Learn how the Momentum Campaign is reconstructing Judaism → 

A Memo to Reconstructionist Communities from Reconstructing Judaism’s Israel Affairs Specialist

Since October 7, at least 27 of our 95 congregations have been in contact with us in the Department for Thriving Communities in order to seek our assistance regarding the issues that have been impacting the Jewish community regarding the ongoing war. Sometimes we have played the role of consultant, helping a synagogue board or staff think through their options for how best to handle conflicts over war-related politics within their congregation. We also have helped facilitate congregational discussions, provided online programming on the history of the Israeli-Palestinian conflict, and co-sponsored webinars that have featured non-profit organizations in Israel and Palestine that do courageous co-existence work despite the times.

In my role as Israel Affairs Specialist, I have been involved in much of this work. Doing so has been both emotionally intense – because of the subject matter – and inspiring – because of the abundance of care and the desire to stay in community despite differences of opinion that I have witnessed working with our affiliates.

The news shifts frequently, and it can be hard to keep up. Nevertheless, over the past couple weeks there have been some important headlines about which I would like to share some thoughts, in the hope that my doing so may be helpful to our members. In particular, I would like to address two important issues: 1) the recent ruling by the International Court of Justice on the accusation against Israel of violating the international convention on genocide; and 2) the growing conflict that is developing between the extremist and messianist religious right in Israel on the one side and, on the other side, the many parties who vigorously oppose their agenda for Israel, including the vast majority of Diaspora Jews and the governments of all of Israel’s key allies including the United States.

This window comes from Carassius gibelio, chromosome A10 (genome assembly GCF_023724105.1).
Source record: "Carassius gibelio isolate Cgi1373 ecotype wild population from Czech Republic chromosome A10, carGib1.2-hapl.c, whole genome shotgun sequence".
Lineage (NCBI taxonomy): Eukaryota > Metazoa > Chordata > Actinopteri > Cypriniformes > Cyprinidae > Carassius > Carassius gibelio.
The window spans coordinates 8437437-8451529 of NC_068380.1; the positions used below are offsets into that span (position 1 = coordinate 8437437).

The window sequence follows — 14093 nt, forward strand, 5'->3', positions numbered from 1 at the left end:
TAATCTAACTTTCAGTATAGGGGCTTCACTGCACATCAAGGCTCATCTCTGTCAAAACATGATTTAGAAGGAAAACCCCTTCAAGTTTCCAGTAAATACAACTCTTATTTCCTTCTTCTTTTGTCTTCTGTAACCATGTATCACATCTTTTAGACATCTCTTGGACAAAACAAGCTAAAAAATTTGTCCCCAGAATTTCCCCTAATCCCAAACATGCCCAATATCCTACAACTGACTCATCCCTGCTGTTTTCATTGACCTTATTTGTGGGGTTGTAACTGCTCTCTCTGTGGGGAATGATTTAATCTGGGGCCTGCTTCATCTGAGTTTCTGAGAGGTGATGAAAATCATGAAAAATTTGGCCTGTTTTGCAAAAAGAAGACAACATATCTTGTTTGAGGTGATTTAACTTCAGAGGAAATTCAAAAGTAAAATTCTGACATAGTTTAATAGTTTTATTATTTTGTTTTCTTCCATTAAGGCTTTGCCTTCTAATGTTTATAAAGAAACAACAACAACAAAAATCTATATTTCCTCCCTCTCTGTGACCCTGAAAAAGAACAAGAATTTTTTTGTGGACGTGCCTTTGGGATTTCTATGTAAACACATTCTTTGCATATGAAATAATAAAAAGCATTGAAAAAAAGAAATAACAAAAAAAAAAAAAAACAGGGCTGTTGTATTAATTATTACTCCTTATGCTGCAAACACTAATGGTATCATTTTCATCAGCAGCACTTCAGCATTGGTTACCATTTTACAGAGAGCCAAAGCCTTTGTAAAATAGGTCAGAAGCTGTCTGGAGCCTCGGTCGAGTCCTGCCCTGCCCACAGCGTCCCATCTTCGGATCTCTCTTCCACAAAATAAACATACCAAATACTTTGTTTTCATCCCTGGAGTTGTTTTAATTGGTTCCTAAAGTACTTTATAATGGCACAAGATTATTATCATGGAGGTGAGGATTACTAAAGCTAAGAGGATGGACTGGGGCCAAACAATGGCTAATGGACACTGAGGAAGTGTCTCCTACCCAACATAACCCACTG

I’d like to share my analysis of these matters based on how they relate to our movement’s longstanding positions regarding Israel and the Israeli-Palestinian conflict. The analysis and opinions that follow are solely my own and do not speak officially for Reconstructing Judaism. My number one hope is that what I share below will be helpful to our congregations and rabbis as possible frames for discussing these complex and often emotionally charged issues.


I have noticed a certain amount of confusion among some of our members about what the ICJ has said in its ruling and what it means. While I am not a lawyer, I’ve read several explanations of the ruling, and most recently I attended a Haaretz-sponsored webinar featuring three Israeli-based journalists (Jewish and Palestinian) who discussed the ICJ’s ruling in depth. Here are the main things I learned:

The International Court of Justice in The Hague, Netherlands

First, the court issued a preliminary ruling, not a final ruling. The ICJ did not rule that Israel is guilty of committing the crime of genocide. Furthermore, the ICJ denied two requests sought by the plaintiffs: one, that Israel immediately enact a ceasefire; and two, that Israel immediately facilitate the return home of all Palestinian civilians who have fled from northern Gaza to the southern part of the strip. In other words, the ICJ declined to rule that Israel’s general war effort against Hamas violates international law, or even that Israel’s temporary displacement of Gazan civilians from the northern part of Gaza is a violation of international law. Some of the people who have been making the argument that the charge of genocide is baseless are citing these aspects of the ICJ’s ruling as validating.

On the other hand, the ICJ did not dismiss the case, which is what Israel requested. What this means is that the ICJ wants more information, and that they have a concern about the possibility that any number of war crimes, possibly including genocide, may be involved. Their ruling states that Israel must take care not to commit crimes that violate the international convention on genocide or other parts of international law, and that Israel must report on its military actions to the ICJ within a month of its ruling. They also ruled that Israel must accelerate and improve the flow of humanitarian aid to Gazans immediately.